About this artwork
Formed in the seventeenth century, the Kuba Kingdom unites an ethnically diverse population across the Western Kasai region of today’s Democratic Republic of the Congo. This mask, mukenga, is a regional variant of a Kuba royal mask that is made only in the northern part of the kingdom. The mask’s form and lavish embellishment are associated with wealth and status. Cowrie shells and glass beads, once highly valued imports, cover much of its surface. A stylized elephant trunk and tusks rise from the top, evoking the powerful animal and the wealth accrued by the Kuba in the nineteenth century through control of the ivory trade. The tuft of red parrot feathers that is suspended from the tip of the trunk and the fur of a spotted feline on the mask’s face are insignias of rank.
During the funerals of titled aristocrats, a member of the men’s initiation society may dance wearing the mukenga mask and an elaborate costume that includes many layers of woven raffia skirts and cowrie- and bead-laden belts, gloves, bracelets, and anklets. The deceased is laid out in identical attire, underscoring the association between the spirit, which is manifested through the performance of the mask, and the realm of the ancestors.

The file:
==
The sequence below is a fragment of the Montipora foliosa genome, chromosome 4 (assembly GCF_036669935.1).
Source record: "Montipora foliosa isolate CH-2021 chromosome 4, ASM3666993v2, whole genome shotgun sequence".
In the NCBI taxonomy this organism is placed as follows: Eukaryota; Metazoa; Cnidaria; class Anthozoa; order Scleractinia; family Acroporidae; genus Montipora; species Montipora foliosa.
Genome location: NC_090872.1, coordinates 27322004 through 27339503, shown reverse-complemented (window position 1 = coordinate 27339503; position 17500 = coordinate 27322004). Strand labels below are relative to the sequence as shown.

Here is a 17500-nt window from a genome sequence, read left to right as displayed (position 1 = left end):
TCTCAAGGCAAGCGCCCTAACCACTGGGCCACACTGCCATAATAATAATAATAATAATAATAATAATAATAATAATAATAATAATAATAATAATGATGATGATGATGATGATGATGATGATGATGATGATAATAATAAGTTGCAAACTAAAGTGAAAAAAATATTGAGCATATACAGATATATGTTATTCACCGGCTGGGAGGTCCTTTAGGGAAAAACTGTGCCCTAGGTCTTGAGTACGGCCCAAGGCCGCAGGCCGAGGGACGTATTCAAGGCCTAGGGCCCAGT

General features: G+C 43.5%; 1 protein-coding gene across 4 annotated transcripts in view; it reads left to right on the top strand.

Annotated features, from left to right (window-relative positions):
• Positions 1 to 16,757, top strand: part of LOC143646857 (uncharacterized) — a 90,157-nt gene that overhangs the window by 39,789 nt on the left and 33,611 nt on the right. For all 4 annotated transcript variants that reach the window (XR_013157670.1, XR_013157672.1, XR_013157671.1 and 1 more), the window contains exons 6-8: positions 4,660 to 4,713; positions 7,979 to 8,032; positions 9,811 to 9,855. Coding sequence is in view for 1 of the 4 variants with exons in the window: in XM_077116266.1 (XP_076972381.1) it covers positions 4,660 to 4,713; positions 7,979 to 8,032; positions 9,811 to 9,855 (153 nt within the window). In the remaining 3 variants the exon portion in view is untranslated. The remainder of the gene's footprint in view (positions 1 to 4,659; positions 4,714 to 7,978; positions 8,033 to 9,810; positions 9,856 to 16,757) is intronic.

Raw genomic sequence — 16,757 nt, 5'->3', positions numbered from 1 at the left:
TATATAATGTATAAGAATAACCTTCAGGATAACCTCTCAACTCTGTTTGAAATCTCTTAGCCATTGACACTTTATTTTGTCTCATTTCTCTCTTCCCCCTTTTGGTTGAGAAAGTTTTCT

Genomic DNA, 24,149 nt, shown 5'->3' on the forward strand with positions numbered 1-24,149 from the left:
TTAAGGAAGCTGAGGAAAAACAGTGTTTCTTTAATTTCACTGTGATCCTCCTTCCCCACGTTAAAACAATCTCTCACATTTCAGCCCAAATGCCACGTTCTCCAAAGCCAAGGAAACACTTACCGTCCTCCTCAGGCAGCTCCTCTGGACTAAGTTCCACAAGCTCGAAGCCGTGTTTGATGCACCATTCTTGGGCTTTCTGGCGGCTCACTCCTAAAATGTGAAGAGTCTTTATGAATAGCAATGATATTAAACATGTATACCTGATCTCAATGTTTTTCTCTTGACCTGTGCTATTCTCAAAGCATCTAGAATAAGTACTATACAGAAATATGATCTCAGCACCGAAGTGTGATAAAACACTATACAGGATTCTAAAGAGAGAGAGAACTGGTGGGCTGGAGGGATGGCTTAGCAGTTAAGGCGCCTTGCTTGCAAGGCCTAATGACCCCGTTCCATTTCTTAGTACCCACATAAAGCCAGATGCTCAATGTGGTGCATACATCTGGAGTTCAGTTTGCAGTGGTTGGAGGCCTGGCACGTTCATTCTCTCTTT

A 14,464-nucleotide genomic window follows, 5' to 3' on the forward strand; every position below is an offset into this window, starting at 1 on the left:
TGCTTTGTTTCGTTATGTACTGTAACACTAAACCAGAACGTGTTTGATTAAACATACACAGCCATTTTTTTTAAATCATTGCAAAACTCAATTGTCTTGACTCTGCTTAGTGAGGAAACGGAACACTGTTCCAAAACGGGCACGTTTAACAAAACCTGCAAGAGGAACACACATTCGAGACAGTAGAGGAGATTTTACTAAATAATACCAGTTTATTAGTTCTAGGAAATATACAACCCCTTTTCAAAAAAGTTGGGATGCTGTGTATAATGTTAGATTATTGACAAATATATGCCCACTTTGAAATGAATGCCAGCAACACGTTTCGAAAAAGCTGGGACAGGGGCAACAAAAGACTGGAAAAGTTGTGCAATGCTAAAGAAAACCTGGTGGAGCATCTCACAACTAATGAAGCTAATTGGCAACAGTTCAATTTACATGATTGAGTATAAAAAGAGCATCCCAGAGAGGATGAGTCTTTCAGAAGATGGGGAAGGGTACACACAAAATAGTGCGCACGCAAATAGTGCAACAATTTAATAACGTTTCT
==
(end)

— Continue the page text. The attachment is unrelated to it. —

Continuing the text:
- Helmet Mask (Mukenga)
- Wood, glass beads, cowrie shells, feathers, raffia, fur, fabric, thread, and bells
- 57.5 × 24.1 × 20.3 cm (22 5/8 × 9 1/2 × 8 in.)
- Laura T. Magnuson Fund